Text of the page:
/ NEW ARTICLE: Photo Feature: New Gear at OutDoor 2009
The pair braved lashing rain, extreme fatigue, lack of sleep and even bad coffee to bring this up to the minute report to your screens.
Get a sneak preview of the future of climbing and mountaineering kit and clothing here.
Read more at http://www.ukclimbing.com/articles/page.php?id=1987
I'm guessing the Camalot twin axle patent has run out, looking at those DMM cams.
Grivel's take on the Darts look good as well, though i'm not sure about the vertical rail. It'd be dangerous to stand on rocks balancing on that.
> I'm guessing the Camalot twin axle patent has run out, looking at those DMM cams.
Yes, a while ago, 2 years ago I believe.
Which makes it all the more odd that a friend of mine overheard BD staff on the DMM stand threatening to sue. I am really hoping that he is wrong or misunderstood because it would be pretty lame else. It seems to me that DMM have taken the twin axle idea and built it into a much more attractive unit. BD should see that as a kick in the pants and try to raise their game to match.
wonder if they will cost Camalot ££, or rather $$$. Or be reasonable as other DMM cams have been.
Might hold off buying those new cams for a bit longer now.
From what I saw it will be worth waiting if you can.
In what way? Lighter, prettier, more functional? Agreed they look nice, but I've never found my Camalots unattractive...
We are doing a video interview with Fred Hall at DMM. He maybe able to explain!
The cam lobes look a bit like they have been fashioned out of the drum of a washing machine. sort of.
> In what way? Lighter, prettier, more functional? Agreed they look nice, but I've never found my Camalots unattractive...
Jack did also say this in the article: http://www.ukclimbing.com/articles/page.php?id=1987
"For those who haven't seen the Dragon Cams, they are a twin axle design, very similar in style to the classic Black Diamond (BD) Camalots, but with the added extras that we have come to expect from DMM; weight saving from some very stylishly hot-forged cam lobes and the popular doubled sling. DMM have also kept their camming angle of 13.75° which DMM believe "offers the best combination of holding power and expansion range". With the BD patent expired on the twin axle design, it will be interesting to see if any other manufacturers will produce twin axle cams too."
But as I said earlier: we are interviewing (video) Fred Hall, DMM design guru about these new cams.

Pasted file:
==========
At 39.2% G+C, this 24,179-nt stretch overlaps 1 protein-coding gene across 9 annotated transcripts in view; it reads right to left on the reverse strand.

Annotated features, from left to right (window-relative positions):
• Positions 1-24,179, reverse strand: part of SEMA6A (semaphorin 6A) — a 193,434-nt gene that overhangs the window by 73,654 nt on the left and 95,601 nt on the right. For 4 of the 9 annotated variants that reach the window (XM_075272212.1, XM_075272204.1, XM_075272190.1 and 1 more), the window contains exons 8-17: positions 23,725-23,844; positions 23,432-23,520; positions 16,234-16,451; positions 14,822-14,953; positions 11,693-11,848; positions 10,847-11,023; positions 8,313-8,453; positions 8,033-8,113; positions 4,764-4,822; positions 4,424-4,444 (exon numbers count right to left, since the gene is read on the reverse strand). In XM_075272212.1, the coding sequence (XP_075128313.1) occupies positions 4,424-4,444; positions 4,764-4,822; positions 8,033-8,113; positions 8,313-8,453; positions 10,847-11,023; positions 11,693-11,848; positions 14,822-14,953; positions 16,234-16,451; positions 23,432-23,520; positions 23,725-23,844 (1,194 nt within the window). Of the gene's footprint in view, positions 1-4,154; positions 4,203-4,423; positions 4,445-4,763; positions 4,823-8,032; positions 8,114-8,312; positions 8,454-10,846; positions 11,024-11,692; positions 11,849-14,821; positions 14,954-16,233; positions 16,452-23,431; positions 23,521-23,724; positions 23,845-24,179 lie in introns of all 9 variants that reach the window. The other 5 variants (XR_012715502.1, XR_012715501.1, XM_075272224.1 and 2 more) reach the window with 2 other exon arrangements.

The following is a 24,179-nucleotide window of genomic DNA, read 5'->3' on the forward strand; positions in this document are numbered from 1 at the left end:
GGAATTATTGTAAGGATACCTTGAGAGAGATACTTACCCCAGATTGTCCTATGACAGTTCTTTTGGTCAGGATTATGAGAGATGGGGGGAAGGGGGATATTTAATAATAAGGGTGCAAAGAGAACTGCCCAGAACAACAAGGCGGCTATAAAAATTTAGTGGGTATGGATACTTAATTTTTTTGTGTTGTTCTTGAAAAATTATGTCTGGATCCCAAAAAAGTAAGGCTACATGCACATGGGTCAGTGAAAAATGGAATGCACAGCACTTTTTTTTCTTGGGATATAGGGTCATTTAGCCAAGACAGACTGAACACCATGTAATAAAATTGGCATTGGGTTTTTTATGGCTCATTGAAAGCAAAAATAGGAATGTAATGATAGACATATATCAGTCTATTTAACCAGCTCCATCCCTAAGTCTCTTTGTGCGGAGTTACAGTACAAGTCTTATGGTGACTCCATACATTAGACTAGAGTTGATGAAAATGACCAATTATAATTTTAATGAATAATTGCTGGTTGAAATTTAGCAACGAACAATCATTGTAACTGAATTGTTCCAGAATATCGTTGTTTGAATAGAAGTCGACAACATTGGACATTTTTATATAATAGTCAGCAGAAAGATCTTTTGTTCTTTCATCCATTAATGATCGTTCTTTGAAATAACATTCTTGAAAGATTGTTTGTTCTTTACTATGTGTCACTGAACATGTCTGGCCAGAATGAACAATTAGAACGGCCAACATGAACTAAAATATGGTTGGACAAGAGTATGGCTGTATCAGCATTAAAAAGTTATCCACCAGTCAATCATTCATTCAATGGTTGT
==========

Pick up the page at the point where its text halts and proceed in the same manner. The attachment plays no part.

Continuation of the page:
He will spill the beans.
Yep, I know all that, but also remember reading this (from http://www.alpineexposures.com/pages/black-diamond-c4-camalot-review ):
'What’s so interesting about this design is that for years cam manufacturers had been obsessing over the cam angle and whether there was a ‘magic’ cam angle. This system rather knocks this whole obsession out of the window by allowing them to increase the range by making use of another variable- the dual axle system. For those interested in the cam angle though this is what BD had to say: The cam angle we use is in the middle of what we have measured on our competitors cams (as low as 12.5 degrees and as high as 21 degrees). Camalots are at 14.5 degrees. There is no single magic number for cam angle; the proof the long-term use. Camalots have been on the market for over 20 years and are holding falls in all kinds of rock all over the world. I think the cam angle argument is officially dead.'
So I'm not knocking the Dragons (I might well be going for them if I was starting afresh), but there's something about IainWhitehouse's post that seems to imply that Camalots are actively unattractive! ;-)
Not at all. I said that the Dragons are more attractive. Camalots are as they have always been. Attractive was perhaps a misleading term but i was trying to avoid using the word 'better', since i appreciate gear choice is subjective.
As to why they are more attrative: They will be lighter, have stronger cam springs, a smaller camming angle and an extendable sling. All of which are improvements in my view. They are also likely to come to market cheaper, at least in the UK.
Also, you showed the two new jackets from patagonia, what are their specs BTW?
The M10 jacket from Patagonia is a lightweight (330grams ish) 3 layer hardshell in a stretch outer fabric and uses Patagonia's own H2N0 storm membrane. It is a shorter cut being aimed at climbers and mountaineers.
The Guide Jacket is a Softshell piece, not lined and no hood, but great as a general outer layer when conditions aren't too bad.
I'll get a definite date on the Fusions from BD and get back to yo on that one.
Hope that helps
Just waiting for an exact date and a press release from BD Europe and I'll get the info on this forum thread asap.
These are expected for a spring 2010 launch, (possibly earlier.) RRPs were around the £6 mark per biner and £13 to £15 per quickdraw.
Is the Freinio a new UK release or a redesign? Looks exactly the same as the one I picked up on a rainy day in Chamonix a couple of years ago.
Yes this has been around for a couple of years.
Not that well known amongst UK climbers though. Last time I spoke to the guys from Petzl in the UK they were quite keen to give it more exposure.
Basically aimed at increasing the friction when lowering on devices such as Gri-Gri combined with skinny ropes.
A Gri-Gri for thinner ropes? No concrete plan as yet.
Alternative uses are attaching the prussik cord while abseiling, hang gloves/camera/rucksack while belaying and rigging a pulley system (without pulleys...)
> Kevin Avery
> Bear Editor
you edit bears too? wow.
Not sure if Petzl had one for canyoning, but you are right as the origins of the concept. Plenty of extra-friction weird designs out there for the purpose.
Nice write up guys.
The Fusion Axes are available from December 2009.
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